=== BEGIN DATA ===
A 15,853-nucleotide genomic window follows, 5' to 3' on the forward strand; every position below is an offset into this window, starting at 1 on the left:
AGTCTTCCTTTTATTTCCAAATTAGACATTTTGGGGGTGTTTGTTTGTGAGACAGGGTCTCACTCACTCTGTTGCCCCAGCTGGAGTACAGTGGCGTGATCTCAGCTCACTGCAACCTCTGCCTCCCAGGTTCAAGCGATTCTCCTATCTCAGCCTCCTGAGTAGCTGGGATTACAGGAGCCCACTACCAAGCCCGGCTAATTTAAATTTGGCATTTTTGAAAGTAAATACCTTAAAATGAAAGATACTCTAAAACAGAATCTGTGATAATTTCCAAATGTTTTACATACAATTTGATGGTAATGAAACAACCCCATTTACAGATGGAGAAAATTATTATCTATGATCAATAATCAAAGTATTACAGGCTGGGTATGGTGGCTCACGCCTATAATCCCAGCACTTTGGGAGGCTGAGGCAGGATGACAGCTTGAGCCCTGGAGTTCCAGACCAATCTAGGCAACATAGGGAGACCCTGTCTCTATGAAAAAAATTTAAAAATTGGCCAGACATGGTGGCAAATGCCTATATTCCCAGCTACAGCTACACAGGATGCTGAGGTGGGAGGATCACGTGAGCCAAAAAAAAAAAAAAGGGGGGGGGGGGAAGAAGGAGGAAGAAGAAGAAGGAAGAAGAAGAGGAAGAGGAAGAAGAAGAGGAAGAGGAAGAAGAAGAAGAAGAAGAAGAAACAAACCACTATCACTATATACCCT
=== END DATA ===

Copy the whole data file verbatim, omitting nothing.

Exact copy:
A 15,853-nucleotide genomic window follows, 5' to 3' on the forward strand; every position below is an offset into this window, starting at 1 on the left:
AGTCTTCCTTTTATTTCCAAATTAGACATTTTGGGGGTGTTTGTTTGTGAGACAGGGTCTCACTCACTCTGTTGCCCCAGCTGGAGTACAGTGGCGTGATCTCAGCTCACTGCAACCTCTGCCTCCCAGGTTCAAGCGATTCTCCTATCTCAGCCTCCTGAGTAGCTGGGATTACAGGAGCCCACTACCAAGCCCGGCTAATTTAAATTTGGCATTTTTGAAAGTAAATACCTTAAAATGAAAGATACTCTAAAACAGAATCTGTGATAATTTCCAAATGTTTTACATACAATTTGATGGTAATGAAACAACCCCATTTACAGATGGAGAAAATTATTATCTATGATCAATAATCAAAGTATTACAGGCTGGGTATGGTGGCTCACGCCTATAATCCCAGCACTTTGGGAGGCTGAGGCAGGATGACAGCTTGAGCCCTGGAGTTCCAGACCAATCTAGGCAACATAGGGAGACCCTGTCTCTATGAAAAAAATTTAAAAATTGGCCAGACATGGTGGCAAATGCCTATATTCCCAGCTACAGCTACACAGGATGCTGAGGTGGGAGGATCACGTGAGCCAAAAAAAAAAAAAAGGGGGGGGGGGGAAGAAGGAGGAAGAAGAAGAAGGAAGAAGAAGAGGAAGAGGAAGAAGAAGAGGAAGAGGAAGAAGAAGAAGAAGAAGAAGAAACAAACCACTATCACTATATACCCT